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Toddler Dies In Hot Car During Heat Wave In Memphis

Experts offer tips for avoiding such tragedies, including “look before you leave.”

A toddler died May 19 after he was left for six hours in a hot vehicle parked just outside a daycare center in Memphis, Tennessee.

The child’s death — the third such fatality in the U.S. this year — underscores how dangerous high temperatures in cars can be.

Memphis police said daycare workers found the 1-year-old boy shortly after 2:30 p.m. in the vehicle. He was in critical condition when he was rescued and died soon after arriving at Le Bonheur Children’s Hospital, authorities said.

Police said a preliminary investigation points to heat exhaustion as the cause of death.

Memphis police said an employee of the daycare center was detained for questioning in relation to the incident. The staff member picked up the child on their way to work and apparently forgot the child in the car, investigators told WREG-TV. No charges have been filed, and police continue to investigate.

High temperatures can make a car feel like an oven in minutes. It doesn’t have to be sweltering outside to be dangerous inside a car. (Thoroughbred Ford/Flickr)

Memphis has been experiencing near-record high temperatures for May. Last Thursday, temperatures rose to 91 degrees Fahrenhet in the city, with a RealFeel™ temperature of 94, according to AccuWeather data.

Experts said temperatures that high can easily make a vehicle feel like an oven inside — reaching a sweltering 125 degrees in mere minutes.

Research has shown that vehicles can become dangerously hot quickly — even when the outside temperature is relatively moderate or cooler, around 70 F, according to a 2005 study by the American Academy of Pediatrics. Cracking windows open does little to mitigate that rapid rise in heat in a vehicle, the study noted.

“It’s important for families to understand that it doesn’t have to be 90 degrees outside for a child to suffer from heatstroke inside a vehicle,” Amber Rollins, director of the organization Kids and Cars, previously told AccuWeather.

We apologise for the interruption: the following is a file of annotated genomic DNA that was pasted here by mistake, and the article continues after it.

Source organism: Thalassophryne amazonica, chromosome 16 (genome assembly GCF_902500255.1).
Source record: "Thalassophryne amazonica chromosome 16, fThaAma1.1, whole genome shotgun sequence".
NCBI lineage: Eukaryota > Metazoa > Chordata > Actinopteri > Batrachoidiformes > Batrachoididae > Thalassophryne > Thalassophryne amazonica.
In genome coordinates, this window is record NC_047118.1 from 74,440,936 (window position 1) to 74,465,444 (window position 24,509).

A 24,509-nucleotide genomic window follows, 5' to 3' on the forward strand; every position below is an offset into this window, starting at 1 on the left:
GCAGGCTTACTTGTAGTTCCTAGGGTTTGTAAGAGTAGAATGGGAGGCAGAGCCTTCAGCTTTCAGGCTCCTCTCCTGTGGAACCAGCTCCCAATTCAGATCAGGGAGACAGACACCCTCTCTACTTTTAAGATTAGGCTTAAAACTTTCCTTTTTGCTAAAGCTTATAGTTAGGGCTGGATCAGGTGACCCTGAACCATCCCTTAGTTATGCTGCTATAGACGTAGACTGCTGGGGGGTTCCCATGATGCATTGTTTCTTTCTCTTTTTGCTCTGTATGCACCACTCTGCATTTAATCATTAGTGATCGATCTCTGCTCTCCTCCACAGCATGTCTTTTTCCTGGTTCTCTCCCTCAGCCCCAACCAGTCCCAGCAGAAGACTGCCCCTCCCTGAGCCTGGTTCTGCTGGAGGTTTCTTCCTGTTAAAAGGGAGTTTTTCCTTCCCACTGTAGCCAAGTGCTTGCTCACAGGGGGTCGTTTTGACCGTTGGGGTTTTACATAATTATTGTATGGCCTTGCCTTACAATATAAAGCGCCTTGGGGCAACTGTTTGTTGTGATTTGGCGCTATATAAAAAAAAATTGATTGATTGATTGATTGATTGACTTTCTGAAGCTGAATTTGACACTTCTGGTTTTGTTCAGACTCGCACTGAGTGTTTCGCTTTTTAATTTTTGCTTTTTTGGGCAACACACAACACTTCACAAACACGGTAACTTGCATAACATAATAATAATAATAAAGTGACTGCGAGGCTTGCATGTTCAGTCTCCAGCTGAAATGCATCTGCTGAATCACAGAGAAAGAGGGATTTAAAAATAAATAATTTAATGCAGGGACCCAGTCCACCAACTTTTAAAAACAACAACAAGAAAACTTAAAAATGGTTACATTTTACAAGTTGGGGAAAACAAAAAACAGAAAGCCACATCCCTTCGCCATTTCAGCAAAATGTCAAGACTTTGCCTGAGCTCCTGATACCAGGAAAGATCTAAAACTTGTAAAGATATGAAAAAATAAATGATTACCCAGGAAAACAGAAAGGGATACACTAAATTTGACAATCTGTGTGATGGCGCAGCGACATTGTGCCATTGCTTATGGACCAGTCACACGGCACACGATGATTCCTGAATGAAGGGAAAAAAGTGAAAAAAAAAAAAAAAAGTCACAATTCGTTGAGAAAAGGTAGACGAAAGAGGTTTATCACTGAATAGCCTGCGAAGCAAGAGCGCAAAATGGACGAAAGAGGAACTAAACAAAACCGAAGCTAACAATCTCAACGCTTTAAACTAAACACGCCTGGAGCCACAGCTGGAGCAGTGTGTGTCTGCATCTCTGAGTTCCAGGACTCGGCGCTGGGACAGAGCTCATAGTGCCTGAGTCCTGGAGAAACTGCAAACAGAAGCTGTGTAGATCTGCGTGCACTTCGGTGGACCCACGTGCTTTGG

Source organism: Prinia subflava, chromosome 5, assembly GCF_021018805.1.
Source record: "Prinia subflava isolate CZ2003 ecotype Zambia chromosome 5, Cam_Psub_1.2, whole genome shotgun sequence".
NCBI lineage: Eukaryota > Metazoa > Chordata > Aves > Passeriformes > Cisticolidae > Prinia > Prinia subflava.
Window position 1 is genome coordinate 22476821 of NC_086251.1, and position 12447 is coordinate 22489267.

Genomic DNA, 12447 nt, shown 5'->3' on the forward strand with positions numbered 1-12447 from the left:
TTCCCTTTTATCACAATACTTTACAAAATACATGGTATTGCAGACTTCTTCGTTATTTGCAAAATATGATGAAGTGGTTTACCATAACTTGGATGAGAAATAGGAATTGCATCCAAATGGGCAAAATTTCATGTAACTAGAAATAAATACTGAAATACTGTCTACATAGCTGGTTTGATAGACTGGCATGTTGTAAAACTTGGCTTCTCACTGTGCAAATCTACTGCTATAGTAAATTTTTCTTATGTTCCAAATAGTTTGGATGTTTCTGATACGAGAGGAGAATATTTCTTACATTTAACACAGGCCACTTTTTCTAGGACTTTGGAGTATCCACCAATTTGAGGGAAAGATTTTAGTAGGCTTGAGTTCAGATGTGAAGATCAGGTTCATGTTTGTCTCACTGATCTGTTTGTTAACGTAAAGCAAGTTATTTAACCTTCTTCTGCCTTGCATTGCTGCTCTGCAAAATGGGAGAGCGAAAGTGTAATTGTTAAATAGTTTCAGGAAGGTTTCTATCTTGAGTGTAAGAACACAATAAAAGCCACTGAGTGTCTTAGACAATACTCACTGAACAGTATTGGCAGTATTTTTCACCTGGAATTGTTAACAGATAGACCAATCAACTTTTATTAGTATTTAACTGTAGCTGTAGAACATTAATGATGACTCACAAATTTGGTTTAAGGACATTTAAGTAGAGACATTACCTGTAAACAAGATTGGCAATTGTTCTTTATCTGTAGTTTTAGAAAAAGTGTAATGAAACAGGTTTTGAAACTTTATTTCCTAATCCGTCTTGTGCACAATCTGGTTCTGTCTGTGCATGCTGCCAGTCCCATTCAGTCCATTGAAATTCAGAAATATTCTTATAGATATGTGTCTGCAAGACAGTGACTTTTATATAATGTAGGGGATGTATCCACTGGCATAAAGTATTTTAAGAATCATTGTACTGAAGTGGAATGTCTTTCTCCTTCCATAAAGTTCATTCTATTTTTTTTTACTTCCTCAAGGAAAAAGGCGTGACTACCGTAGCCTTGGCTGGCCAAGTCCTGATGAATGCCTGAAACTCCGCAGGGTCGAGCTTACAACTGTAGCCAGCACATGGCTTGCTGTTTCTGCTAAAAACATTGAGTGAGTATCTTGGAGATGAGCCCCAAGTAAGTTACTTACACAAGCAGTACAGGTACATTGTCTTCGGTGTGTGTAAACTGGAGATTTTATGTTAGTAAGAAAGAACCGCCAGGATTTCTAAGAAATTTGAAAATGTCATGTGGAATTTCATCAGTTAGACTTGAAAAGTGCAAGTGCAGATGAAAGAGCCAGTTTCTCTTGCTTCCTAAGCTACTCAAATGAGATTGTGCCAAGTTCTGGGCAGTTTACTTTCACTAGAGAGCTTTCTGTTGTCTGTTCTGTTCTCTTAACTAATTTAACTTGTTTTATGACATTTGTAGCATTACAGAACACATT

“We’ve seen children who have died in hot cars on days when the outside temperature was in the 50s or 60s, and that’s because a vehicle does act like a greenhouse. It allows that heat to come in through the windows, traps it inside, and it’s an oven, it heats up very quickly,” said Rollins.

A similar incident occurred earlier this month in Georgia when an 8-month-old girl was left for hours inside a hot car.

Freddie Hall, left, of Lower Paxton Township, Pennsylvania, gives a thumbs up to Emmy Sasala, an injury prevention health educator for Pediatric Trauma at Penn State Children’s Hospital. More than half of the heatstroke deaths involved children under the age of 2 were due to caregivers forgetting the child in the vehicle. (Penn State Health/Flickr)

Since 1998, there have been more than 900 hot car deaths involving youngsters, according to the National Highway Traffic Safety Administration.

In 2018 and 2019, a record 53 children died of vehicular heatstroke each year. In 2020, as the coronavirus pandemic was taking hold, 26 children lost their lives in hot cars, and in 2021, a total of 23 children died, according to the administration.

More than half of the deaths involved children under the age of 2 were due to caregivers forgetting the child in the vehicle, per data from the National Safety Council and San Jose State University.

Law-enforcement officials and other experts caution parents and other caregivers to take preventative measures to avoid leaving a child — or family pet — inside a hot vehicle, especially during the summer months.

They advise the following:

• Make it a habit of opening the back door every time you park to ensure no one is left behind. To enforce this habit, place an item that you can’t start your day without in the back seat (backpack, wallet, briefcase, employee badge, laptop, phone, etc.)

• If others are in the vehicle with the driver, clearly announce and confirm who is getting each child out of the vehicle.

• Keep a stuffed animal or a diaper bag in the front seat as a visual reminder or cue that the child is with you.

“Look before you leave!” was the message the Memphis Police Department shared Friday on social media.

Some groups are pushing for technology in vehicles, such as sensors that set off an alert if someone is left inside a car. Also, the infrastructure bill that President Joe Biden signed into law in 2021 requires auto manufacturers to install rear-seat reminders that would alert parents and caregivers when a child is accidentally left inside a vehicle.

“Never leave children alone in or around cars; not even for a minute,” Kids and Cars states. Be especially careful during busy times, schedule changes and periods of crisis or holidays. This is when many tragedies occur.”

Produced in association with AccuWeather.

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